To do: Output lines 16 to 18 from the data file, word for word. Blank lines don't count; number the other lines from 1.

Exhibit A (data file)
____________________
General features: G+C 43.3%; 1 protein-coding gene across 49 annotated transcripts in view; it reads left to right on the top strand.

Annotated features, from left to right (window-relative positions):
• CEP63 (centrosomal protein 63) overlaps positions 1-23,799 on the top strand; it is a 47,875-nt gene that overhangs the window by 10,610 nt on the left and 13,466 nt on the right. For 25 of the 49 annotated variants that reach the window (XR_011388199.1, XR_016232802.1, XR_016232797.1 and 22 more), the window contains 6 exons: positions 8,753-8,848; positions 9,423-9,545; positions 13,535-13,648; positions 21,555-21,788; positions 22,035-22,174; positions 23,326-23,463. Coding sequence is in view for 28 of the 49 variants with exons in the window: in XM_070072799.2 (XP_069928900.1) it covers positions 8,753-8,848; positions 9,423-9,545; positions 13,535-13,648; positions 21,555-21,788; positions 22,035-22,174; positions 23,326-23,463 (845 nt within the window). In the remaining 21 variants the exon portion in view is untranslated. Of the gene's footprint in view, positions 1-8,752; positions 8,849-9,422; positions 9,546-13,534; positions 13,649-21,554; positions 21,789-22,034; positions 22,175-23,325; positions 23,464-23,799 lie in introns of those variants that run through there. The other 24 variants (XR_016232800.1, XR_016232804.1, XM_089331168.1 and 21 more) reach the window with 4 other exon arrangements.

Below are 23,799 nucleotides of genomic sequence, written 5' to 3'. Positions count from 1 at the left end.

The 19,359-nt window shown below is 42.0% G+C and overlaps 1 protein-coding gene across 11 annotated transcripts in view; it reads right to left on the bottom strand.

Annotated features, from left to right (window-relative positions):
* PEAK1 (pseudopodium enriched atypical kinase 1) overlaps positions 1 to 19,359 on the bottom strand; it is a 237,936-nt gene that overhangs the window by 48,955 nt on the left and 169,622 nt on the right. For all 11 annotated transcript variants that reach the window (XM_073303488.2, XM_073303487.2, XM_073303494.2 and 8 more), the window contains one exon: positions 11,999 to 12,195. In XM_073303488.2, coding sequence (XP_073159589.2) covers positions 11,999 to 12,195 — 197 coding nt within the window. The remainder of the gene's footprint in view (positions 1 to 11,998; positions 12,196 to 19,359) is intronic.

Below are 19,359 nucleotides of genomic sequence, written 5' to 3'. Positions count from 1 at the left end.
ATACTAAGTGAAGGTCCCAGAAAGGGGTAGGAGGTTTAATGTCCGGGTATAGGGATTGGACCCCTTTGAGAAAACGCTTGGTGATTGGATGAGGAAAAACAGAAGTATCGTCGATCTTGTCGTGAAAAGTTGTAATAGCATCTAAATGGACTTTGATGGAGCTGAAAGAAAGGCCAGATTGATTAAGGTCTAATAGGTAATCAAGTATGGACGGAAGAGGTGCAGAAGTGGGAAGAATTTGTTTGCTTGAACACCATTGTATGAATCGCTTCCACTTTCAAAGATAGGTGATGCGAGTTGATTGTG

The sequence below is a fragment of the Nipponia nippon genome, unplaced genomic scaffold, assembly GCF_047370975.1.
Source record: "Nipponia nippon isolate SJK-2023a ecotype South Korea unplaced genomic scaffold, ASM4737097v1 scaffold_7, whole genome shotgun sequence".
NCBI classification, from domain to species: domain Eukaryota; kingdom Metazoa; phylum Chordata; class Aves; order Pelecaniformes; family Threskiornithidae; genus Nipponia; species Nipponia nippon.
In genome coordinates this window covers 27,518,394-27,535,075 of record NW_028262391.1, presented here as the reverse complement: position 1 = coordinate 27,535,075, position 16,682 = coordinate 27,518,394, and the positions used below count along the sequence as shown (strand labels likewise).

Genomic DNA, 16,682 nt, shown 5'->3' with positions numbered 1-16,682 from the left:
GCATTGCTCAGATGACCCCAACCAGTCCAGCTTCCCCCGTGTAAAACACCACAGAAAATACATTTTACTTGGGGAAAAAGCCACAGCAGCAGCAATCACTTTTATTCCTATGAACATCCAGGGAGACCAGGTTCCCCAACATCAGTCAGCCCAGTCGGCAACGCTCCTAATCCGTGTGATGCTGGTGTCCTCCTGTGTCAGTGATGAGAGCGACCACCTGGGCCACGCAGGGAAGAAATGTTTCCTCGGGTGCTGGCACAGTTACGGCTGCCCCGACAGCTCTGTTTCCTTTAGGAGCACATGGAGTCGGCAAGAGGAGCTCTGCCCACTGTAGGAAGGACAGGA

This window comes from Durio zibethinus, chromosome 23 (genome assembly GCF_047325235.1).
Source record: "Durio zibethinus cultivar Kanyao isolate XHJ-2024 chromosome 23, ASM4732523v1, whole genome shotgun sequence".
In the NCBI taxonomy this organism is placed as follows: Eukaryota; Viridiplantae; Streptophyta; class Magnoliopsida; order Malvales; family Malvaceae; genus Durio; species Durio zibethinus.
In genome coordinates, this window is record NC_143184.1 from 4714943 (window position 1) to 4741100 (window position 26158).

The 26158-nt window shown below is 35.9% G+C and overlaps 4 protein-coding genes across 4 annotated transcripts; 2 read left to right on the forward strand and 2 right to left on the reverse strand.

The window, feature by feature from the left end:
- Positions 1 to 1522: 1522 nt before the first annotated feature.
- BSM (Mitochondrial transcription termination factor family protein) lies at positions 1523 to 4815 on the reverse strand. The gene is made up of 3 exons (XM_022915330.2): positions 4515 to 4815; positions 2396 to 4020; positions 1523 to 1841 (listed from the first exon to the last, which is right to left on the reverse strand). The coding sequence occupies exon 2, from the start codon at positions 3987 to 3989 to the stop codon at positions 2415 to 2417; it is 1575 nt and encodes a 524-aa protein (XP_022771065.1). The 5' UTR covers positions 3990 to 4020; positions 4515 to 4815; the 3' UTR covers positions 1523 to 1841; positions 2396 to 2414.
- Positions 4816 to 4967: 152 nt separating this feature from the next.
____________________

This window comes from Durio zibethinus, chromosome 23 (genome assembly GCF_047325235.1).
Source record: "Durio zibethinus cultivar Kanyao isolate XHJ-2024 chromosome 23, ASM4732523v1, whole genome shotgun sequence".
In the NCBI taxonomy this organism is placed as follows: Eukaryota; Viridiplantae; Streptophyta; class Magnoliopsida; order Malvales; family Malvaceae; genus Durio; species Durio zibethinus.